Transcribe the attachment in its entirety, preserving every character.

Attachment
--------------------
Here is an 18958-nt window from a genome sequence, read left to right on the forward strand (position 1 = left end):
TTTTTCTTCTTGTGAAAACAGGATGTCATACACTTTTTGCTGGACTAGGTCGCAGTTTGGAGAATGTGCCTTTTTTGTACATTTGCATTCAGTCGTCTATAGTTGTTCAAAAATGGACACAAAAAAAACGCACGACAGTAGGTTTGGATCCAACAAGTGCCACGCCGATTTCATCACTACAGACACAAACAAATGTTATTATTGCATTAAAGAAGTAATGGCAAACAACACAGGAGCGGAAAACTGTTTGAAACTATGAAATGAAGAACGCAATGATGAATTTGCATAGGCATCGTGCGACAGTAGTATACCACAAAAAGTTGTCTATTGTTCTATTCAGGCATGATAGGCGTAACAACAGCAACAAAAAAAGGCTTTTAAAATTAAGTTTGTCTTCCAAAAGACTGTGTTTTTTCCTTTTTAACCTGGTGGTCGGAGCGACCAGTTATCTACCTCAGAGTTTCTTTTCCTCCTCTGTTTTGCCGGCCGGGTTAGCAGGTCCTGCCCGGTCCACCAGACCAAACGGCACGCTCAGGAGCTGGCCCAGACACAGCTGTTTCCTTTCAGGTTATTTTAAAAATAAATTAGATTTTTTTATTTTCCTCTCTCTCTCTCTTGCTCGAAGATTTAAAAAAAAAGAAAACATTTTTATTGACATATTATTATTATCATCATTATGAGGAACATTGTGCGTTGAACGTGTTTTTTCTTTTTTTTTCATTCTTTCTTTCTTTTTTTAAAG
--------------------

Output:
Here is an 18958-nt window from a genome sequence, read left to right on the forward strand (position 1 = left end):
TTTTTCTTCTTGTGAAAACAGGATGTCATACACTTTTTGCTGGACTAGGTCGCAGTTTGGAGAATGTGCCTTTTTTGTACATTTGCATTCAGTCGTCTATAGTTGTTCAAAAATGGACACAAAAAAAACGCACGACAGTAGGTTTGGATCCAACAAGTGCCACGCCGATTTCATCACTACAGACACAAACAAATGTTATTATTGCATTAAAGAAGTAATGGCAAACAACACAGGAGCGGAAAACTGTTTGAAACTATGAAATGAAGAACGCAATGATGAATTTGCATAGGCATCGTGCGACAGTAGTATACCACAAAAAGTTGTCTATTGTTCTATTCAGGCATGATAGGCGTAACAACAGCAACAAAAAAAGGCTTTTAAAATTAAGTTTGTCTTCCAAAAGACTGTGTTTTTTCCTTTTTAACCTGGTGGTCGGAGCGACCAGTTATCTACCTCAGAGTTTCTTTTCCTCCTCTGTTTTGCCGGCCGGGTTAGCAGGTCCTGCCCGGTCCACCAGACCAAACGGCACGCTCAGGAGCTGGCCCAGACACAGCTGTTTCCTTTCAGGTTATTTTAAAAATAAATTAGATTTTTTTATTTTCCTCTCTCTCTCTCTTGCTCGAAGATTTAAAAAAAAAGAAAACATTTTTATTGACATATTATTATTATCATCATTATGAGGAACATTGTGCGTTGAACGTGTTTTTTCTTTTTTTTTCATTCTTTCTTTCTTTTTTTAAAG